Add a pop of zesty flavor to meat, veggies, salads and more with a quick and easy recipe for the best Homemade Chimichurri Sauce. You’ll need just 5 minutes to whip it up.
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Pesto is to Italian cuisine what chimichurri sauce is to Argentinian cuisine. Both sauces are flavor powerhouses, with the latter lending a citrusy, herby zing to just about anything you can imagine.
I first fell in love with chimichurri sauce when I was living in Chicago during college. Dining out didn’t happen often, but my then-boyfriend (now husband) took me to a well-known restaurant called Carnivale in the city’s West Loop neighborhood for date night. It’s a South American steakhouse with an eclectic menu, and of course, steak with a side of chimichurri sauce is a signature dish.
It wasn’t long before I was attempting to recreate this incredibly versatile sauce in my apartment kitchen. Fast-forward 15 years and to page 184 in my new cookbook, and you’ll find a recipe for Julio’s Flank Steak with Chimichurri Sauce. (That version has a very special surprise ingredient!)
The key to perfect chimichurri comes down to a delicate balance of fresh herbs, acidity (in the form of citrus and vinegar), a little heat and, most importantly, a little sweetness.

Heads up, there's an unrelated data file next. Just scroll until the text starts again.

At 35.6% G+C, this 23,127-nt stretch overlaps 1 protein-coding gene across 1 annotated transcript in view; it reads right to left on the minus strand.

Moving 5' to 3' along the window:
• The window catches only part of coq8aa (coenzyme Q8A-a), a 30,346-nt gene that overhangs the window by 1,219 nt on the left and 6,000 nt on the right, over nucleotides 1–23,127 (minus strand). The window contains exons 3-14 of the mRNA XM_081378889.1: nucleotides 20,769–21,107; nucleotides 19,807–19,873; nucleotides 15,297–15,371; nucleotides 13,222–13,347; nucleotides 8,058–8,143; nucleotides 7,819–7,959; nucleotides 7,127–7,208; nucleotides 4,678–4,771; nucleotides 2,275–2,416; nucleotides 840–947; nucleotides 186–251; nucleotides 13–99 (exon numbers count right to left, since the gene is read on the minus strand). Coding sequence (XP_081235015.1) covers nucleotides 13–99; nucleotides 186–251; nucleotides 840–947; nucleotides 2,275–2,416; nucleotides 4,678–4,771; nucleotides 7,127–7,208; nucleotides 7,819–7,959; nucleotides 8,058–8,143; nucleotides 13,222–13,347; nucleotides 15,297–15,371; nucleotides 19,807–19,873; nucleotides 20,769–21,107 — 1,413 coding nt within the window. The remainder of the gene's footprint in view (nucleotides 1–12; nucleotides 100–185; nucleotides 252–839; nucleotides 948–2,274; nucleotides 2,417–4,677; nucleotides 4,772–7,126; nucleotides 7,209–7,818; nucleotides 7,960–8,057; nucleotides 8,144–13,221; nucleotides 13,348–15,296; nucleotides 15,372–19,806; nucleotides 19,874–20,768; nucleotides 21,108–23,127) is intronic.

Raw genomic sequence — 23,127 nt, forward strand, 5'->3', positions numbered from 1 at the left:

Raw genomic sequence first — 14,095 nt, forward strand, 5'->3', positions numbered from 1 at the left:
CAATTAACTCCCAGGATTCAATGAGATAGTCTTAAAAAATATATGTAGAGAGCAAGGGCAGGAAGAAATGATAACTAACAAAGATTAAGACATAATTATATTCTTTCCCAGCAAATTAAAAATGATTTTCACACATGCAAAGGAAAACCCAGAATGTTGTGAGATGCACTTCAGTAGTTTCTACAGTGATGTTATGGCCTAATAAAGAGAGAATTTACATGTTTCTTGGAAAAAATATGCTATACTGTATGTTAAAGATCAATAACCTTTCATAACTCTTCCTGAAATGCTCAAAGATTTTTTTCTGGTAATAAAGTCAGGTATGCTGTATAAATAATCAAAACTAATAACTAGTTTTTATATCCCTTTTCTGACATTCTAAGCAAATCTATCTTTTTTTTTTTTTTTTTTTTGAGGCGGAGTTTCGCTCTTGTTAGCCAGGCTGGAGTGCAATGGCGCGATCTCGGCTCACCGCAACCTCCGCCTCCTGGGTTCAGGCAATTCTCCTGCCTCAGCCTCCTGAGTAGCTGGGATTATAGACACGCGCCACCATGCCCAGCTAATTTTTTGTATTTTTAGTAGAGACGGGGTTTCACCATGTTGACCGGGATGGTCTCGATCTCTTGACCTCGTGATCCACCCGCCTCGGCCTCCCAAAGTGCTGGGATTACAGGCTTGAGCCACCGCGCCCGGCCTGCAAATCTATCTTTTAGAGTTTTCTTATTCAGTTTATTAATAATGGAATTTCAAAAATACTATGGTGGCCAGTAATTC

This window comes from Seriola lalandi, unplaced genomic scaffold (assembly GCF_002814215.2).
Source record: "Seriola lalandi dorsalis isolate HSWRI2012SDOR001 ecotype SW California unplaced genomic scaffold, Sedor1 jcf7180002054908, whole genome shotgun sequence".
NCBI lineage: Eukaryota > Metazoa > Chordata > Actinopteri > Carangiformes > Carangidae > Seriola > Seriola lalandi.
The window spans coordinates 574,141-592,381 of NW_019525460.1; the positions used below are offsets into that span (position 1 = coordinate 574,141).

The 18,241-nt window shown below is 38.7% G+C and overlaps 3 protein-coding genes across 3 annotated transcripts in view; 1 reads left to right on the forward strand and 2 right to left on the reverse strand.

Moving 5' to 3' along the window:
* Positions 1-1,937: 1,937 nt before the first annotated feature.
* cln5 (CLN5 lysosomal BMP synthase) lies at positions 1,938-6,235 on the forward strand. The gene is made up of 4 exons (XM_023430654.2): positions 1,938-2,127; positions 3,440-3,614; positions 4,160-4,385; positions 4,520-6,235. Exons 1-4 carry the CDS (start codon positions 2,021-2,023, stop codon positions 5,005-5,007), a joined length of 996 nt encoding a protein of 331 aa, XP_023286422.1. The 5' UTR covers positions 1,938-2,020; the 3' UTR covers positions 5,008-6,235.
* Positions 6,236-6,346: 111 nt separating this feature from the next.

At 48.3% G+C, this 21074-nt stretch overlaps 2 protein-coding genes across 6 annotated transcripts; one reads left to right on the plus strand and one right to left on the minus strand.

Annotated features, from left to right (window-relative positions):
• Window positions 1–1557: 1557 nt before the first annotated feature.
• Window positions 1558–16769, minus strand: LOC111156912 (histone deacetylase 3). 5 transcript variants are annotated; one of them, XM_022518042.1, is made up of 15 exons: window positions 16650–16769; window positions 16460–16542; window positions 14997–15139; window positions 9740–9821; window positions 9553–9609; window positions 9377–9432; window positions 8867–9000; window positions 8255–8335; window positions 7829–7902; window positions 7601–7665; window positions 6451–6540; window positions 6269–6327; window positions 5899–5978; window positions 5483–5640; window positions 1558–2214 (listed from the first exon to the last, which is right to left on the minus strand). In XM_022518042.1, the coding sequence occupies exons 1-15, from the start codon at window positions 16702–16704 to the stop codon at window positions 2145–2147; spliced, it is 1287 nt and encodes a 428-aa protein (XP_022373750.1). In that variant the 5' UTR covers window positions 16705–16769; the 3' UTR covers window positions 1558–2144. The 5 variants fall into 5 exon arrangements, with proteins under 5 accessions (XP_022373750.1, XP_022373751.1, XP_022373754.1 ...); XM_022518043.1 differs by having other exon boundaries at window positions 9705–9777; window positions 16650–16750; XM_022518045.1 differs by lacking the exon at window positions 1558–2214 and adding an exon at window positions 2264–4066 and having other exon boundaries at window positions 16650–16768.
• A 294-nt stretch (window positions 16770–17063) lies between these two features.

Ways to Enjoy Chimichurri
- Crostini: Spread it on toasted bread or crostini for a quick and tasty appetizer.
- For breakfast: Drizzle the chimichurri onto scrambled eggs or over an omelet or swap it for the pesto in my simple recipe for Pesto Eggs on Cheesy Toast (which involves cooking the eggs in pesto!).
- Roasted meats and fish: Authentic chimichurri goes well with roast chicken, salmon, shrimp or pork tenderloin.
- Tacos and quesadillas: Dunk and drizzle to your heart’s desire!
- Nachos: It’s amazing drizzled over sheet pan nachos.
- Fries: The herby sauce makes a great dip (or topping) for fries. I particularly like it with sweet-but-savory Baked Sweet Potato Fries.
- Salad dressing: Add a few tablespoons to salad dressing for a punch of flavor.
- Parsley and cilantro: These bring their herbaceous, punchy flavors to the sauce! It goes without saying, but make sure you use fresh parsley and cilantro, not dried.
- Oregano: My recipe calls for fresh oregano, but you can use half of the amount of dried oregano if that’s all you can find.
- Jalapeño: Remove seeds and membrane for milder heat; leave them for more spice.